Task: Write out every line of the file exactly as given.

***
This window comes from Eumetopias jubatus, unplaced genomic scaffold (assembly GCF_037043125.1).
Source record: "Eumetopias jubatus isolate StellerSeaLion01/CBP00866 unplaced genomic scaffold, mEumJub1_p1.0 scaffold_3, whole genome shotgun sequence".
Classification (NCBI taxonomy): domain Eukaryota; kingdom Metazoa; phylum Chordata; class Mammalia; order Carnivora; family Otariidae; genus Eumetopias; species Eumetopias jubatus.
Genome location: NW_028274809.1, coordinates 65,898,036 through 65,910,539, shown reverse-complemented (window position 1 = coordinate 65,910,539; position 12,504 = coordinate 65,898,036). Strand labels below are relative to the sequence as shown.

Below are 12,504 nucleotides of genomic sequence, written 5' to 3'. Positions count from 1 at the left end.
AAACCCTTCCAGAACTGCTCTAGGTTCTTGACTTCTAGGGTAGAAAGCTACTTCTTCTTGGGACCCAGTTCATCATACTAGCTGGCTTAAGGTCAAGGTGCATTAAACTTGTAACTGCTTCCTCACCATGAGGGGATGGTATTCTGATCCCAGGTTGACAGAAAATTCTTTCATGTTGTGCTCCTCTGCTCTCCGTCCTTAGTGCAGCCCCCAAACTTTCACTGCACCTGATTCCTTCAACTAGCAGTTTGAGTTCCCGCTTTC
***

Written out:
This window comes from Eumetopias jubatus, unplaced genomic scaffold (assembly GCF_037043125.1).
Source record: "Eumetopias jubatus isolate StellerSeaLion01/CBP00866 unplaced genomic scaffold, mEumJub1_p1.0 scaffold_3, whole genome shotgun sequence".
Classification (NCBI taxonomy): domain Eukaryota; kingdom Metazoa; phylum Chordata; class Mammalia; order Carnivora; family Otariidae; genus Eumetopias; species Eumetopias jubatus.
Genome location: NW_028274809.1, coordinates 65,898,036 through 65,910,539, shown reverse-complemented (window position 1 = coordinate 65,910,539; position 12,504 = coordinate 65,898,036). Strand labels below are relative to the sequence as shown.

Below are 12,504 nucleotides of genomic sequence, written 5' to 3'. Positions count from 1 at the left end.
AAACCCTTCCAGAACTGCTCTAGGTTCTTGACTTCTAGGGTAGAAAGCTACTTCTTCTTGGGACCCAGTTCATCATACTAGCTGGCTTAAGGTCAAGGTGCATTAAACTTGTAACTGCTTCCTCACCATGAGGGGATGGTATTCTGATCCCAGGTTGACAGAAAATTCTTTCATGTTGTGCTCCTCTGCTCTCCGTCCTTAGTGCAGCCCCCAAACTTTCACTGCACCTGATTCCTTCAACTAGCAGTTTGAGTTCCCGCTTTC